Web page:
Bass Pick vs Fingers – Which Is the Better Technique?
There is no right or wrong, better or worse when it comes to the topic of bass pick vs fingers. Both techniques have advantages and disadvantages. Playing with your fingers gives more of a thumping, bassy vibe and is good for runs and scales while playing with a pick provides more speed and attack.
Disregarding the vicious joke and rumor that only finger bass players are TRUE bass players, playing with a pick also has advantages. This is something that most bass players stumble upon by accident and just stick with it as time goes on. However, knowing the pros and cons of both techniques might save you some time in choosing the right one for you.
Let’s take a look at the advantages, disadvantages, similarities, and differences between playing with a pick and playing with fingers, along with a few related questions on the topic.
Bass Pick vs. Fingers
I’ll break down what each technique is good for or better than the other regarding sound, technique, speed, power, ease of use, and muting.
The first and most important thing to distinguish is the sound that a bass pick and fingers produce on the bass. While I personally like the finger-style sound better, the pick sound does have advantages and better suits some styles over the fingers.
Playing with fingers gives you more of a thumping, bass vibe that sounds more full, well-rounded, and vibrating. With a pick, the sound is more emphasized as the attack is different and harsher (striking), but the overall sound is more in the forefront which suits rock, metal, and similar genres more (usually).
The techniques are very different from one another. With the fingers, you have more range and motion to play along the fretboard, assuming you already have some experience. With a pick, it’s kind of “harder” to move along the fretboard since you are stuck playing one string, assuming you don’t incorporate your pinky for pull-offs.
The bottom line is, fingers provide more space to play around with and overall better technique as well as knowledge of your instrument.
When it comes to speed, playing with a pick is by far better, assuming of course you’re not a flamenco guitarist that switched to bass and has lightning-fast fingers. With a pick, you can do up and down strokes in a very fast manner that just provides better speed than you would with fingers, which also require more effort to produce speed.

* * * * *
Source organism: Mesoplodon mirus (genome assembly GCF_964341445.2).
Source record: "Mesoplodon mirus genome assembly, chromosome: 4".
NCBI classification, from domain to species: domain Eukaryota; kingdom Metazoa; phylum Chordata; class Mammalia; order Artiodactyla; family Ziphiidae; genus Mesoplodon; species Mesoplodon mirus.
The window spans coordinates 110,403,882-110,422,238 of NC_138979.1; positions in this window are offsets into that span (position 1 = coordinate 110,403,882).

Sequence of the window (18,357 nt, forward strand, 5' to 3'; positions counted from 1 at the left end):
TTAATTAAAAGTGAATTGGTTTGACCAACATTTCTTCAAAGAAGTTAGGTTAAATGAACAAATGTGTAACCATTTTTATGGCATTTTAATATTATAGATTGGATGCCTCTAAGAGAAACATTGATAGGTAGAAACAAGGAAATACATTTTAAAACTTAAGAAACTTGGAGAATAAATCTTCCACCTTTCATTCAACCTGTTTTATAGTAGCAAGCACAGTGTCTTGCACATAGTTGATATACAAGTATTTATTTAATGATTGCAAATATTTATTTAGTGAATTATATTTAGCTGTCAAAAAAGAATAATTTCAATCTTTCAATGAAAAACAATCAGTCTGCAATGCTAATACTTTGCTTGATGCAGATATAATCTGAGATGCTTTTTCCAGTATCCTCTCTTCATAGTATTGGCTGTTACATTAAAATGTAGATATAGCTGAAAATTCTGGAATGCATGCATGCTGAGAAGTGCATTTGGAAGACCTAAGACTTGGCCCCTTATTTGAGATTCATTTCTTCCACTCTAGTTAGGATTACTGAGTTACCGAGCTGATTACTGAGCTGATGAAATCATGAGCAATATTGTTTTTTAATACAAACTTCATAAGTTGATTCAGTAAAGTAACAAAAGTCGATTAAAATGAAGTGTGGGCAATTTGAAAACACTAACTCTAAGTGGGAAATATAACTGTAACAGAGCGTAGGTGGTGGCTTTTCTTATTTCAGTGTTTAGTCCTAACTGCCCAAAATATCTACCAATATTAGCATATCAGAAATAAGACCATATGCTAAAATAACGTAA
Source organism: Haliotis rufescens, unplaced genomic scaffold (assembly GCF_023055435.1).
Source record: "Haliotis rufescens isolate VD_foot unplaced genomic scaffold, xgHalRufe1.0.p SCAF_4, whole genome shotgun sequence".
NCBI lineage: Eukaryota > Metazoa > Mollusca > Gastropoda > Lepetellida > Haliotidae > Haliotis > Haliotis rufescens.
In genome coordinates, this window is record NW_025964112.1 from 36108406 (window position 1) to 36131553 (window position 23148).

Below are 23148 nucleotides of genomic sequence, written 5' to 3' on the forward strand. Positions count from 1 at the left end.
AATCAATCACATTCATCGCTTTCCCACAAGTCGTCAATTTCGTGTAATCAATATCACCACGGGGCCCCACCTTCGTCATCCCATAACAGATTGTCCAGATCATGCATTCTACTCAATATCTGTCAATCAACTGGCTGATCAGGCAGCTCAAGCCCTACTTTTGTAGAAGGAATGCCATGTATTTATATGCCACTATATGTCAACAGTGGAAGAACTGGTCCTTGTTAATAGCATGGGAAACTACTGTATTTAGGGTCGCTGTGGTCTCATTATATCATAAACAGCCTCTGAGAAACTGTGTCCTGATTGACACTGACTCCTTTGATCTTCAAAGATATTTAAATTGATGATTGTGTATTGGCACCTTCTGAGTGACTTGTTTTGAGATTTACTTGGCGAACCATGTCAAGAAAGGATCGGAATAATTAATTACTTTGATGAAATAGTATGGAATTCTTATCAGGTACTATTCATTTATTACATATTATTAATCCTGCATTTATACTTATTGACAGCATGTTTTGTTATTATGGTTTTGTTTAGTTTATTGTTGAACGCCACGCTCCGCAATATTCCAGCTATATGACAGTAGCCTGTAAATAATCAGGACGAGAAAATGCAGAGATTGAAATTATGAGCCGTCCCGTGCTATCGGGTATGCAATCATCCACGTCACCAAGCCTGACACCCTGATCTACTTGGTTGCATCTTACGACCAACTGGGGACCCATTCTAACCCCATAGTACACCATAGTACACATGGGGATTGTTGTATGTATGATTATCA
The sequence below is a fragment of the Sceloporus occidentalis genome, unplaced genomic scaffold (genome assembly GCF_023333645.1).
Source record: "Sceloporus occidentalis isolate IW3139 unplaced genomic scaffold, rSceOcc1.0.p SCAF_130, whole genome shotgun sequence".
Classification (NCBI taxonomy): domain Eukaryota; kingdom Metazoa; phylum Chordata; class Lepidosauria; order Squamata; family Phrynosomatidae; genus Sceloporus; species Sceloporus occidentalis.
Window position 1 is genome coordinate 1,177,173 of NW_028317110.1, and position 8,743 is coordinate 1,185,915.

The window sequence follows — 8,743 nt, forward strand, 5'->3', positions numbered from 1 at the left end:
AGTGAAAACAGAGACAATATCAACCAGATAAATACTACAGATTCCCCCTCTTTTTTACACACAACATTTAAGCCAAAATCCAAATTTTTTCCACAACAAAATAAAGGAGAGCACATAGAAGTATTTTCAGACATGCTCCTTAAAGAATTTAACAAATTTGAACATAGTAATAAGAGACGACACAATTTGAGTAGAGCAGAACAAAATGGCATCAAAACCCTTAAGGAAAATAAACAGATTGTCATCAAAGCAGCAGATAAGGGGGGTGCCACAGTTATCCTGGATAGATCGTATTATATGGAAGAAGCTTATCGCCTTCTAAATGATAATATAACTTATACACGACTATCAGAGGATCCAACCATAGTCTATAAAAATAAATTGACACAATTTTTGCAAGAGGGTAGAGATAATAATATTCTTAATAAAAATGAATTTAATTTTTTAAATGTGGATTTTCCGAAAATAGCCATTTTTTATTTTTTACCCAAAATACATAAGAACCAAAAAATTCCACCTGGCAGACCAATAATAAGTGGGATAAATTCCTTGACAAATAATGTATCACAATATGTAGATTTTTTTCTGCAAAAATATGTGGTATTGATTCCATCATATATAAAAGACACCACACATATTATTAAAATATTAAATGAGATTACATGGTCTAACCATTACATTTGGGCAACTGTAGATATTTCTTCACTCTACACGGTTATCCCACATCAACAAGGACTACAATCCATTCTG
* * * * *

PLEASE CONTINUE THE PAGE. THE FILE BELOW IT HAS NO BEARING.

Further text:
In terms of power, the pick has the advantage again. With a pick, you have more control over the striking force, therefore, more power. Some genres are better suited for a more striking bass so if you’re using a pick, the sound will be more appropriate, in a way, for metal, rock, and similar genres.
Ease of use
While this may be more of a personal preference, the fact of the matter is, playing with a pick is “easier” in most cases. This is not to say that playing with your fingers is “hard”. However, being a bass player who plays both frequently, the pick is easier to some extent, only because playing with your fingers puts more of a strain on your hand.
When it comes to muting, obviously, the fingers have the advantage. Since there is no pick to get in the way of a successful mute, you can even use your whole hand, as with a pick, it can be harder to retract it and hide it for a good mute effect.
|Easy of use
Which technique should you learn first?
My advice would be to learn to play with your fingers first. Not only will this be more beneficial to your playing but it will also be easier to incorporate the pick down the line if necessary. Consequently, learning with a pick and then switching to fingers is way harder, trust me!
What type of picks should you use for bass?
Not every guitar pick is “suitable” for bass. While any pick CAN be used, it is not necessarily good to use just any pick. Firstly, there are pick shapes that just suit your playing better, and those are the regular teardrop pick, the rounded teardrop, and the triangle pick.
The regular teardrop is your all-rounder in terms of sound and use. The rounded teardrop provides a more warm and subtle sound, whereas the triangle pick allows for more power and attack. Whichever one your choose is your preference.
Secondly, the material of the pick is also important. You want something that feels natural to you, despite all the “rules”. Flexibility also plays a huge part here, as well as what sound you’re ultimately after.
Lastly, and maybe most importantly, is the pick’s durability. The thickness of the bass pick (usually around 1.17 mm) is what sets it apart from a regular guitar pick since bass has thicker strings and requires power. You may even consider a polished tip.
The everlasting topic of bass pick vs fingers boils down to personal preference. While both techniques have their advantages and disadvantages, it just revolves around what kind of sound you’re after, ease of use, speed, power, etc. Whatever the case, I’d advise beginner bass players to start learning with their fingers first before incorporating the pick down the line.